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SSL certificate chains explained

Today I would like to clear up some confusion about SSL Chained Certificates. For this example, I will use Network Solutions as the Certificate Authority (CA) you are buying the cert from. This is information you will have to know when you purchase a new SSL cert or renew an existing SSL cert for your Exchange server, IIS web server, or any other external facing server or appliance.

Network Solutions does not issue you a single cert. They issue you an SSL chained cert. So for example, if you are buying a cert for:

They will validate and issue you the cert, but when you download and open the zip file from their website, you will see the following certificate bundle:


Let’s analyze these certs in your chain. The first one is AddTrustExternalCARoot.crt which is called the “root certificate”. This is the first cert in your chain. This root cert is installed to the Trusted Root Certification Authorities store on your server or network appliance.

The second cert in your chain is NetworkSolutions_CA.crt and the UTNAddTrustServer_CA.crt which are “intermediate certificates”. An intermediate cert is essentially a certificate issued by the Trusted Root CA specifically designed to issue SSL Certificates to you. The reason for this is because if the CA root cert were to ever be compromised, the entire chain fails. It is good security practice to use an “intermediary” to issue the certs from to prevent your root CAs from being exposed from the signing process. If an intermediate were to ever be compromised, you can always regenerate those unlike the root certs. This intermediate certificate sits between your website cert and the root cert. This intermediate cert is installed to the Intermediate Certification Authorities store on your server or appliance.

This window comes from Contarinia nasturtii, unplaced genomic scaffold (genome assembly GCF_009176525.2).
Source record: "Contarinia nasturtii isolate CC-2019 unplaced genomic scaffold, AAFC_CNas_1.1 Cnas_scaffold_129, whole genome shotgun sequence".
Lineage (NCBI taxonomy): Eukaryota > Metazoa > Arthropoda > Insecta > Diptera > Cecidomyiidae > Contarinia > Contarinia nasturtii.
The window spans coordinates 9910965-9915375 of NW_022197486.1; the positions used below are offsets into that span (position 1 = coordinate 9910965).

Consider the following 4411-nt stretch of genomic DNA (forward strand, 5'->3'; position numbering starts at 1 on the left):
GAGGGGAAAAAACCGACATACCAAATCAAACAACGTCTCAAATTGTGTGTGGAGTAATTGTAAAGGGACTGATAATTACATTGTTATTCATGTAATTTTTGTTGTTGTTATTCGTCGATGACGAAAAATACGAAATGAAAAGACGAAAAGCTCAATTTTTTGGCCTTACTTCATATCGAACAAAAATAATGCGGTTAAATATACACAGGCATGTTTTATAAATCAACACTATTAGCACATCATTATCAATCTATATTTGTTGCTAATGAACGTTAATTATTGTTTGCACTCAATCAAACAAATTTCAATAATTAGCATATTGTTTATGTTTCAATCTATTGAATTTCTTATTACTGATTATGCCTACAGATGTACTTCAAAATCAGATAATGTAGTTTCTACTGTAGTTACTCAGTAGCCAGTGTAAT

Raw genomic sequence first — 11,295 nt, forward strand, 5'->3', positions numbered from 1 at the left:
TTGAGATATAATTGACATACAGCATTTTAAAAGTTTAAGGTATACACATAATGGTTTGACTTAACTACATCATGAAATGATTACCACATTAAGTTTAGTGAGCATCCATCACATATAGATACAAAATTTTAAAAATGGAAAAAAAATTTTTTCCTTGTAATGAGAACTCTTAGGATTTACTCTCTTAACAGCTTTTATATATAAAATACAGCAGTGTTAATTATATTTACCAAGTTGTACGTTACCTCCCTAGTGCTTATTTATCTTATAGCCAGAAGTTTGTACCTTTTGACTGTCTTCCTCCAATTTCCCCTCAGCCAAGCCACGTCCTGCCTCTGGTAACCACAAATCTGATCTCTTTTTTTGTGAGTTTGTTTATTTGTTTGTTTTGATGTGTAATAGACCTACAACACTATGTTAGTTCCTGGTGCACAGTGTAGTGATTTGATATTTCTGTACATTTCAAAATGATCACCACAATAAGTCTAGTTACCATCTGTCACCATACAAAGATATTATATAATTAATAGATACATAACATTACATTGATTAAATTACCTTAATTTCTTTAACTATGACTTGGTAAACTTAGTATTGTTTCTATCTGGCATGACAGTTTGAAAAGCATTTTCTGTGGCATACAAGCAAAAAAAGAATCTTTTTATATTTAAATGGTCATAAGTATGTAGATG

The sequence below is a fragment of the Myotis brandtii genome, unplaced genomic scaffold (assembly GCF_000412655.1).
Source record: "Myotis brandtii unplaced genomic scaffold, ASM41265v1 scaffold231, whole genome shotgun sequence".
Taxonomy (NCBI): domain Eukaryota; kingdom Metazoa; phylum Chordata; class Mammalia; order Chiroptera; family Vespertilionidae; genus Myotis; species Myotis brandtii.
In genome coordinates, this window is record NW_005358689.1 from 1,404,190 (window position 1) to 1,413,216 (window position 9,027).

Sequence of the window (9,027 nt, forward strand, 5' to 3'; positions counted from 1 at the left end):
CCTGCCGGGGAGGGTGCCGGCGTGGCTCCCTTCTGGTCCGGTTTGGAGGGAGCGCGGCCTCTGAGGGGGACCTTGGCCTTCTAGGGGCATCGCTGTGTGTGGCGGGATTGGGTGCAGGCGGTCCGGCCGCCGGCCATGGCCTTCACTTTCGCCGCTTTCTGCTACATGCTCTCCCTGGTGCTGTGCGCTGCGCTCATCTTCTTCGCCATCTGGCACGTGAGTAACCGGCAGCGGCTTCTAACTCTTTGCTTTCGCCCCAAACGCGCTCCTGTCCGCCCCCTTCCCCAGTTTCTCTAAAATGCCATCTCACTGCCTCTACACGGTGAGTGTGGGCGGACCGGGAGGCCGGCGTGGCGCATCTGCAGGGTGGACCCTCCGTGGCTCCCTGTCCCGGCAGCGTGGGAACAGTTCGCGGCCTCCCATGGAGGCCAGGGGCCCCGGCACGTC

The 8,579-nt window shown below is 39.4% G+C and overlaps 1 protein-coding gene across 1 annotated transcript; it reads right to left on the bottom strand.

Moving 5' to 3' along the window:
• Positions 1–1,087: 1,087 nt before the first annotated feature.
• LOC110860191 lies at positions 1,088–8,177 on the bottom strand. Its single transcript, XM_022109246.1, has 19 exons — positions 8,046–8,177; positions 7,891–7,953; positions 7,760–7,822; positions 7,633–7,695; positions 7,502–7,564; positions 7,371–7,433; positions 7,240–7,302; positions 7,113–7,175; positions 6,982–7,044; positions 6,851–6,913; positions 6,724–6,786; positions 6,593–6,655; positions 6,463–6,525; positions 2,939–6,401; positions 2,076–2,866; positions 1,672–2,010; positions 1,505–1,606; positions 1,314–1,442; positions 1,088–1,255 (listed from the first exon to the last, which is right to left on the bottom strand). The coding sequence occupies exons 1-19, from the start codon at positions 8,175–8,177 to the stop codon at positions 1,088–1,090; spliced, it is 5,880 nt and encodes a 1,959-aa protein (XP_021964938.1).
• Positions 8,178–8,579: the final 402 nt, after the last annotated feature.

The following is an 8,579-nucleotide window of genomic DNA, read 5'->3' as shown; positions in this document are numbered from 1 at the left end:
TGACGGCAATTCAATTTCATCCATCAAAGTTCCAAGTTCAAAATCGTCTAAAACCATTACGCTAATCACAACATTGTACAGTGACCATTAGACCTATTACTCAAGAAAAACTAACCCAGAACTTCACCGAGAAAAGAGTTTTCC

The last cert in your chain is WIDGETS.COM.crt which is your actual SSL cert. This is also known as your “domain certificate”. This domain cert is installed to the Personal store on your server or appliance.

So the end result is chain of certs that begins at the trusted root CA, runs through the intermediary, and finally ends with the SSL certificate issued to you for your website or appliance (

In most cases, any sever or appliance out there will already have the trusted root cert for Network Solutions installed. You can just install your SSL cert and not have to worry about anything else in most cases. Depending on where you buy your cert from and what you are trying to install your cert to, you may have to go through the steps of installing the Trusted Root cert and Intermediate cert first before installing your SSL cert. With some web browsers like Internet Explorer 7 for example, you can get away with not having to install any Intermediate Certificate because IE7 will automatically go out automatically download the intermediate cert the first time a user visits your website. This makes things easy for the lazy admin but it’s always best practice to go a head and add the Intermediate cert on your end instead of depending on the client and their browser’s ability to do this. There is no point in risking a certificate error for the end user when the fix is so easy.

To verify the chain, go to any site you know that uses SSL (https://) and then click on the lock in Internet Explorer, it will let you view the SSL cert info. Click the “Certificate Path” tab and you can see the chain we described above:

Trusted Root —> Intermediate —> SSL Certificate

You can then click on each one of these certs and hit the “View Cert” button to view each cert in the chain individually. Good luck and post a comment if you have any questions. 🙂



  1. nag

    April 28, 2015 at 11:13 AM

    nice good expalin

  2. Mike Streetz

    June 11, 2020 at 10:14 AM

    The first cert in the chain is always the host cert and the last cert is always a CA.
    Windows displays the root cert at the top, but the chain starts from the bottom.

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